The Sunshine State has neglected Temporary Assistance for Needy Families (TANF) for so long that toys, holiday meals and other items typically associated with the season are often pie-in-the-sky ideas for thousands of low-income children whose parents rely on TANF to make ends meet.
The TANF program provides temporary cash assistance to families with very low income to help parents take care of their children during an upheaval in their lives. In Florida,almost 95 percent of all TANF recipients are children. Of the more than 58,000 children in TANF in Florida, most are very young: almost 70 percent are still in grammar school. A family might turn to TANF after experiencing hard times due to domestic violence, loss of a job or a health crisis. By design, the TANF program is supposed to provide those families a minimum level of temporary support to meet their children’s basic needs until they get back on their feet.The problem is that every state has discretion on how high to set TANF benefit levels. In Florida, the State Legislature has set the maximum TANF benefit fora family of three at an inadequate $303 a month, which is only about 17 percent of the poverty level and 27 percent of fair market rent.
Although one-third of states have increased TANF benefits in recent years, Florida has not provided any increase to cash assistance since 1992. The last time that Florida raised TANF assistance, Don Shula was coaching the Miami Dolphins.
Because of the state’s failure to adequately fund safety net programs, even if a family in the Sunshine State receives both Supplemental Nutrition Assistance Program (SNAP)and TANF, those benefits combined keep the family under 47 percent of the poverty level. Without resources to buy things like diapers and toothpaste, orpay rent and utilities, celebrating the holiday season — and incurring the corresponding expenses — can prove extremely difficult for families with a low household income.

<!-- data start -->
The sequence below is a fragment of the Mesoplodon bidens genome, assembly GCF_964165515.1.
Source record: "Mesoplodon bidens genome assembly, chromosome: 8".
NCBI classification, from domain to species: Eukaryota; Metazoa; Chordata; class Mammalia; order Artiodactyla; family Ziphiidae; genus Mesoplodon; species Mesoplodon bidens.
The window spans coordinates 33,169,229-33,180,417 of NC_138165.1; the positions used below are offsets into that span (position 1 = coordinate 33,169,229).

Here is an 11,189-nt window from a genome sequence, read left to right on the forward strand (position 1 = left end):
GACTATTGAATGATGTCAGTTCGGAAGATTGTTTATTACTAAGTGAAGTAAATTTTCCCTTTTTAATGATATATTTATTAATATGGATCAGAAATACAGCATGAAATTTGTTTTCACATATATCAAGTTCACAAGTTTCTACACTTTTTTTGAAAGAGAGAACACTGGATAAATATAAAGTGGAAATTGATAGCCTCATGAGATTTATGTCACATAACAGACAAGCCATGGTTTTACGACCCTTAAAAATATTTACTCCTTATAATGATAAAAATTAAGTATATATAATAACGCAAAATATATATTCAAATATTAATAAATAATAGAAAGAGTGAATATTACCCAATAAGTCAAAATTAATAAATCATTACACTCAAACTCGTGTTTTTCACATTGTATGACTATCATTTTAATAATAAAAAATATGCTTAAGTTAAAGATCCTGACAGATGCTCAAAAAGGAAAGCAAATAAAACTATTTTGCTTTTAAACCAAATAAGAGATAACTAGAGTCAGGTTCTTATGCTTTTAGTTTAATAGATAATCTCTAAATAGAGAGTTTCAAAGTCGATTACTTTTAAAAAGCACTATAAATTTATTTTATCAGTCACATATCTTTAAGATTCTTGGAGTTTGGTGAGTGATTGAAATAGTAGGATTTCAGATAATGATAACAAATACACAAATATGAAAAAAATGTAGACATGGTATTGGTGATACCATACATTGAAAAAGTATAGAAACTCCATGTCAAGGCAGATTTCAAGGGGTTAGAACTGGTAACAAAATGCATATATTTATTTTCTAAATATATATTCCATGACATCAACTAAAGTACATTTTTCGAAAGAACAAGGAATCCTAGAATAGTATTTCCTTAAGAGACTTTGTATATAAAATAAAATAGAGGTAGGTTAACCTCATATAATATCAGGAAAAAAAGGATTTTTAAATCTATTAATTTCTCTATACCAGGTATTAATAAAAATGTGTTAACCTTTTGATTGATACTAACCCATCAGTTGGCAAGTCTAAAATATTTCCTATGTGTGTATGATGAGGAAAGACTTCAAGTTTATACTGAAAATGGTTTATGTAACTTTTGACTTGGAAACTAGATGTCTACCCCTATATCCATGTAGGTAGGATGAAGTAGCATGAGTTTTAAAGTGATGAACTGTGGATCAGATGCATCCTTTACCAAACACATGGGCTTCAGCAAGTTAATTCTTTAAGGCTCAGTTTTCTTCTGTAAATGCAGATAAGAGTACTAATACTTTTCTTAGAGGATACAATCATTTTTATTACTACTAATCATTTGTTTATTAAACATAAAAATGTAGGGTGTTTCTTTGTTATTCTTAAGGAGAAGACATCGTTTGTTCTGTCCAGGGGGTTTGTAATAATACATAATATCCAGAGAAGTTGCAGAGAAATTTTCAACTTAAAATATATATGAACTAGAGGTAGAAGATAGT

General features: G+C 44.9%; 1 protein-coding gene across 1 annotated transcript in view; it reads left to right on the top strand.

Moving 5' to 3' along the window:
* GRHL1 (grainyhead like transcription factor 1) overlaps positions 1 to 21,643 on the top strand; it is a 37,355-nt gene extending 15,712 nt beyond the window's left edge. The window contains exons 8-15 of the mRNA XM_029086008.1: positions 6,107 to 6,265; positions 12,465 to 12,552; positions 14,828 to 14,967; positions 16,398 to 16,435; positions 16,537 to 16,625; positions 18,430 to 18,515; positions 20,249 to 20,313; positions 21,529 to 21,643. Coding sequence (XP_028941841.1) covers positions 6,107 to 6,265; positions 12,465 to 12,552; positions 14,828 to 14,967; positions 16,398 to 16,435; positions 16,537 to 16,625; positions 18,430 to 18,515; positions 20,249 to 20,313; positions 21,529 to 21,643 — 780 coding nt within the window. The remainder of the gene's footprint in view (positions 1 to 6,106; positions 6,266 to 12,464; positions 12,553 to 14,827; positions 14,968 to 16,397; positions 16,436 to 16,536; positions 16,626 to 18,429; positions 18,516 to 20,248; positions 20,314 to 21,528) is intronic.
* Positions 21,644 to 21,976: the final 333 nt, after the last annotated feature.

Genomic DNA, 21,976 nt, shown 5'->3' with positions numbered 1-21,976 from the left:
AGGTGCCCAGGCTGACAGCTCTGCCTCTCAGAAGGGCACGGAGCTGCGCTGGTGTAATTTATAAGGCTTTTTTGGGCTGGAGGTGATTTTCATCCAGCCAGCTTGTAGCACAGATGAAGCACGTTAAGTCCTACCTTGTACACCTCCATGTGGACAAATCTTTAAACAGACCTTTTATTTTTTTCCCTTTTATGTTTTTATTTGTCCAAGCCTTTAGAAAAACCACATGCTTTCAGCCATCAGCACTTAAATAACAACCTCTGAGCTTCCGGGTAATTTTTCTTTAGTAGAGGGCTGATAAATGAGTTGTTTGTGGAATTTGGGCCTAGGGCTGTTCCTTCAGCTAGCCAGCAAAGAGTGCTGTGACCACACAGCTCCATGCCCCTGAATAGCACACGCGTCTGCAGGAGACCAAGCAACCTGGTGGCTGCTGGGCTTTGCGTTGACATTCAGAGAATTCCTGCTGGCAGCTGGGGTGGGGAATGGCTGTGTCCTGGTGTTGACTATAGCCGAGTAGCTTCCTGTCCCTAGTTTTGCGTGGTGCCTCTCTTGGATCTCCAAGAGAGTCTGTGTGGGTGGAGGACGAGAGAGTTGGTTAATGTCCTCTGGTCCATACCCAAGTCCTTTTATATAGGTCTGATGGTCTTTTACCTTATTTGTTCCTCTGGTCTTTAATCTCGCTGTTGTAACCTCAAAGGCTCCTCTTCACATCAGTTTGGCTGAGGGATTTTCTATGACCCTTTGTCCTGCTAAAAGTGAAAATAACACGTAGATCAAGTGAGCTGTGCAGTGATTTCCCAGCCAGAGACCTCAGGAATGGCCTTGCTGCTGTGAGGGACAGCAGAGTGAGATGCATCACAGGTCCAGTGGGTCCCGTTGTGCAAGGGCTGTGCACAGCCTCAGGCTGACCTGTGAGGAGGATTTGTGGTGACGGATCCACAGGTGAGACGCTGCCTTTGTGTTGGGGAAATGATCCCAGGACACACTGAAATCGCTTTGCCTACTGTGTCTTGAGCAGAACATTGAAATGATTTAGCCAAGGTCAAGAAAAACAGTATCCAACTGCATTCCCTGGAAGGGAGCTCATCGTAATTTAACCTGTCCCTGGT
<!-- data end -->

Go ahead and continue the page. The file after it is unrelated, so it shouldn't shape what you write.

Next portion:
Most Floridians would find it next to impossible to make a happy holiday for their children on a TANF grant. According to the Florida Retail Association, most families plan to spend $685.55 on gifts alone this year. For the average family participating in TANF, that would be almost three times their monthly grant.But even a Barbie doll and Lego set, the two most popular holiday gifts for kids, would set parents back as much as $60 or more,which is roughly one-quarter of the average TANF family’s entire assistance for the whole month.
The holiday season can be a particularly difficult time for families on a very tight budget. On average, the price tag for a holiday meal is about $5 per person, roughly 70 percent more per meal than what SNAP budgets, regardless of the occasion. And SNAP does not cover all of a family’s food needs for a month. Although the SNAP program helps a family maintain a very low-cost, nutritionally adequate diet, afamily is expected to contribute 30 percent of their own income for food, afeat that can overwhelm a TANF participant’s most meticulous spending plan,especially during the holidays.
Florida’s parsimony in the TANF program also has a racial overlay to it. In Florida, 32 percent of Black children live in households with income below the poverty level, compared to 12 percent of white children. As might be expected with such income inequality, Black children have higher TANF participation rates. The cash assistance program, if done right, could help level the playing field for children of color. But Florida’s TANF program falls short of meeting a child’s most basic needs, muchless keeping up with inflation, holiday season or not.
Regardless of the season, lawmakers in Florida should raise TANF benefits to a level that meets the basic needs of children. Children in Florida deserve a TANF program that is funded to pay for a roof over their heads, electricity and running water, and clothes and supplies for school, at least until their families get back on their feet.